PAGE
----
What Parents Can Do

•    Listen to your children. Pay attention if they tell you that they don’t want to be with someone or
     go somewhere.
•    Take the time to talk with your children. Encourage open communication and learn how to be
     an active listener.
•    Notice when someone shows one or all of your children a great deal of attention or begins
     giving them gifts.
•    Never force your child to hug and/or kiss someone.
•    Teach your children that they have the right to say NO to an unwelcome, uncomfortable, or
     confusing touch or actions by others. Teach them to immediately tell you if this happens.
     Reassure them that you’re there to help, and it is okay to tell you everything.
•    Be sensitive to any changes in your children’s behavior or attitude.
•    Look and listen to small cues and clues that something may be troubling your children,
     because children are not always comfortable disclosing disturbing events or feelings.
•    If your children do confide problems to you, strive to remain calm, non-critical, and
     nonjudgmental. Listen compassionately to their concerns, and work with them to get the help
     they need to resolve the problem.
•    Be sure to screen babysitters and caregivers. Many states now have a public registry that
     allows parents to check out individuals for prior criminal records and sex offenses. Check
     references with other families who used the caregiver or babysitter. Once you have chosen the
     caregiver, drop in unexpectedly to see how your children are doing. Ask your children how the
     experience with the caretaker was, and carefully listen to the response.
•    Provide oversight and supervision of your children’s computer use. Know who they’re
     communicating with online and where they might have access to computers. Establish rules
     and guidelines for computer use for your children.
•    Be involved in your children’s activities. As an active participant, you’ll have a better
     opportunity to observe how the adults in charge interact with your children.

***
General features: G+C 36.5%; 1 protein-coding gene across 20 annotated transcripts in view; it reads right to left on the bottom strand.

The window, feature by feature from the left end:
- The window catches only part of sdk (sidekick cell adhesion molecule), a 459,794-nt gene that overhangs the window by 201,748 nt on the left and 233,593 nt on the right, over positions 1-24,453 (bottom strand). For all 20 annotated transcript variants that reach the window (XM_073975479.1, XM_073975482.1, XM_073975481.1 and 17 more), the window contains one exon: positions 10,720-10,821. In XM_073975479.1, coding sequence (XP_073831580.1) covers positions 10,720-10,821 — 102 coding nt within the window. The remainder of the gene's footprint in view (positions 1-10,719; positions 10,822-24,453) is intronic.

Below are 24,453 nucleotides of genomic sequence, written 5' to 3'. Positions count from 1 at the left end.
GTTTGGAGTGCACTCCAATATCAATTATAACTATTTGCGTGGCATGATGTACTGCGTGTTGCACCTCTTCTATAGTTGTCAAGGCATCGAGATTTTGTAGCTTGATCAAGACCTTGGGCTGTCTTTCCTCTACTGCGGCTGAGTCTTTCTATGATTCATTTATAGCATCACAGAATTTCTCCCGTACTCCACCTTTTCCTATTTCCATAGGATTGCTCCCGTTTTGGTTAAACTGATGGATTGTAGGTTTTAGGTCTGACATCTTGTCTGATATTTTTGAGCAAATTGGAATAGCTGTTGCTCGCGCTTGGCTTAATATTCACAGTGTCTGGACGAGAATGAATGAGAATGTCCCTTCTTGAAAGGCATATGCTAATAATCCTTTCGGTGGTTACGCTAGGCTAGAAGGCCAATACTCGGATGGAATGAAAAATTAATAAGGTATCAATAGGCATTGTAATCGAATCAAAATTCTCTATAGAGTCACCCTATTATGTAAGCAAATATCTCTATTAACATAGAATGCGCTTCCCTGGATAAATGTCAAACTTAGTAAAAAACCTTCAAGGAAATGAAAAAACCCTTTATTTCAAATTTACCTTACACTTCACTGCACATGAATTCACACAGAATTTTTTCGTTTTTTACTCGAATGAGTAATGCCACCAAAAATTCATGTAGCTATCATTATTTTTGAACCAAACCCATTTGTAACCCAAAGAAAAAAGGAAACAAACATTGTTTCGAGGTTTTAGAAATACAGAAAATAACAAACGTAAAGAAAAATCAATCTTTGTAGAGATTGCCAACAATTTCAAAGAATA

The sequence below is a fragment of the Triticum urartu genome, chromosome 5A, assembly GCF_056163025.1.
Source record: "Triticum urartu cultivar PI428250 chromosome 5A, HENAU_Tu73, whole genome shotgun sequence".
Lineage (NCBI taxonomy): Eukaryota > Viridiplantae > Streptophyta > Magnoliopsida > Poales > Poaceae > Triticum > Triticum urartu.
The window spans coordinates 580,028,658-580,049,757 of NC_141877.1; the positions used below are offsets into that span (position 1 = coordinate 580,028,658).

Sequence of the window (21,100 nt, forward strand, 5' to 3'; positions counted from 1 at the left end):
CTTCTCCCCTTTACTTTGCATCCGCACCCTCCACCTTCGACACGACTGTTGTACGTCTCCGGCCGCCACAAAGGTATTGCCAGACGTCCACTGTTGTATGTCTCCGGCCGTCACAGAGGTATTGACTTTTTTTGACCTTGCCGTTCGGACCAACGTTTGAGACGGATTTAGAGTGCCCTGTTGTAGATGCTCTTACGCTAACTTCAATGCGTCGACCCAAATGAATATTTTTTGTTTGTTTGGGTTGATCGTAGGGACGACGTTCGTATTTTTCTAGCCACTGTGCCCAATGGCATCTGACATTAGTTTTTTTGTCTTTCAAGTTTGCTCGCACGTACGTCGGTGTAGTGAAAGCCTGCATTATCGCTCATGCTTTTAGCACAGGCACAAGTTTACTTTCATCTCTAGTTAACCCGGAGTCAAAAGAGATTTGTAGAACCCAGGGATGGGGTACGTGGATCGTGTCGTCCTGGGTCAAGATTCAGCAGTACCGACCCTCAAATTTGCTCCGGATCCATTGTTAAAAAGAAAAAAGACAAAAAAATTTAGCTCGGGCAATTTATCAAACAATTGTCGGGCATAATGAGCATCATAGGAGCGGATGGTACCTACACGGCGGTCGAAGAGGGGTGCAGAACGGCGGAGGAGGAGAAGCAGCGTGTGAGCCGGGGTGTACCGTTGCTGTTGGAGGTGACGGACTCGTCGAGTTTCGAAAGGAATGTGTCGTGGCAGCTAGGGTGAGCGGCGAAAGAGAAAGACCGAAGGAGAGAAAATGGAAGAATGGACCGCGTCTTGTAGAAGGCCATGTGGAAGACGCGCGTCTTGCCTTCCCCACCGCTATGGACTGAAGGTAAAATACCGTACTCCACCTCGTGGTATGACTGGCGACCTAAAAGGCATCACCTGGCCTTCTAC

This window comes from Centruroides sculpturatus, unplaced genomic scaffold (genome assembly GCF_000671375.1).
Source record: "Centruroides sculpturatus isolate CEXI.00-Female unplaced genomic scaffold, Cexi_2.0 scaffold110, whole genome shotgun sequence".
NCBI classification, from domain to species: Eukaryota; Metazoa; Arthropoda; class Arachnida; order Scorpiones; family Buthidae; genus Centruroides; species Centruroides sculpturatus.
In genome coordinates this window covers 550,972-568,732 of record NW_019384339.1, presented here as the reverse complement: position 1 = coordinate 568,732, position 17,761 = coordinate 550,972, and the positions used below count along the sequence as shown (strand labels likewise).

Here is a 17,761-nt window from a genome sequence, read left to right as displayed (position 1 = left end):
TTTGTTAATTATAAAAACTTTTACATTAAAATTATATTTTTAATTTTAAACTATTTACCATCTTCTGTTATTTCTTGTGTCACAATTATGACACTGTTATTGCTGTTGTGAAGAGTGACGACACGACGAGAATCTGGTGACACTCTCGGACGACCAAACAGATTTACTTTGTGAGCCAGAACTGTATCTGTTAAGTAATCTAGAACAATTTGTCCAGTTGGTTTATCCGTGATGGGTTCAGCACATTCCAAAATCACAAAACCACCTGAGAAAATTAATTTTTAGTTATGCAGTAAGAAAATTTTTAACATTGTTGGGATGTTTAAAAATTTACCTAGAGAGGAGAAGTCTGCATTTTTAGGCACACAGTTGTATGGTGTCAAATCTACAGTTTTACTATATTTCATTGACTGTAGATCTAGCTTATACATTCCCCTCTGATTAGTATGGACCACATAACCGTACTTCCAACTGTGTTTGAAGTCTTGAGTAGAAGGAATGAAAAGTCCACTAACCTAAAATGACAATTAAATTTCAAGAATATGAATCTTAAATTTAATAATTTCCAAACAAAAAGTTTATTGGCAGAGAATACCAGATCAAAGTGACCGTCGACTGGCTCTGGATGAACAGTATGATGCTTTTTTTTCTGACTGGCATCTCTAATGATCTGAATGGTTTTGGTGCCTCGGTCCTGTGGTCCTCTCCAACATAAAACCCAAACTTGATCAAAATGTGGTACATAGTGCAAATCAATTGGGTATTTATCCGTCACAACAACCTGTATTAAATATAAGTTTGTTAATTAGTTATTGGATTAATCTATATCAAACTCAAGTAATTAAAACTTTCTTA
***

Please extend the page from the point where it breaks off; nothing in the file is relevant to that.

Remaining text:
•    Work with your children’s school to institute sound child-safety openly and honestly. There is
     no substitute for your attention and supervision. Being available and taking time to really know
     and listen to your child helps build feelings of safety and security.
•    Talk to your children about a “secret password”. Let them select a word that they can
     remember. Tell this word to only those family members or friends who are allowed to pick up
     the children from school or anyplace else. Then when someone attempts to pick them up, the
     children should ask the person what the password is. Children should not go with anyone who
     does not know the password.
•    Let your children know that any kind of abuse they may experience is never their fault. If
     children realize this, they may be more willing to talk about their problem or situation.
•    Each night ask your children about their day. Ask them what good things happened, what bad
     things happened and if they could change one thing about this day, what would it be. This will
     give children the opening they may need to talk with you.
•    If your children spend time at one of their friend’s homes, whether for a few hours or the entire
     night, make sure you know the parent(s). Trust your instincts. When your children return home,
     ask questions about what they did, etc.
•    Call our hotline at 1-800-468-8920 if you have questions or need advice/assistance.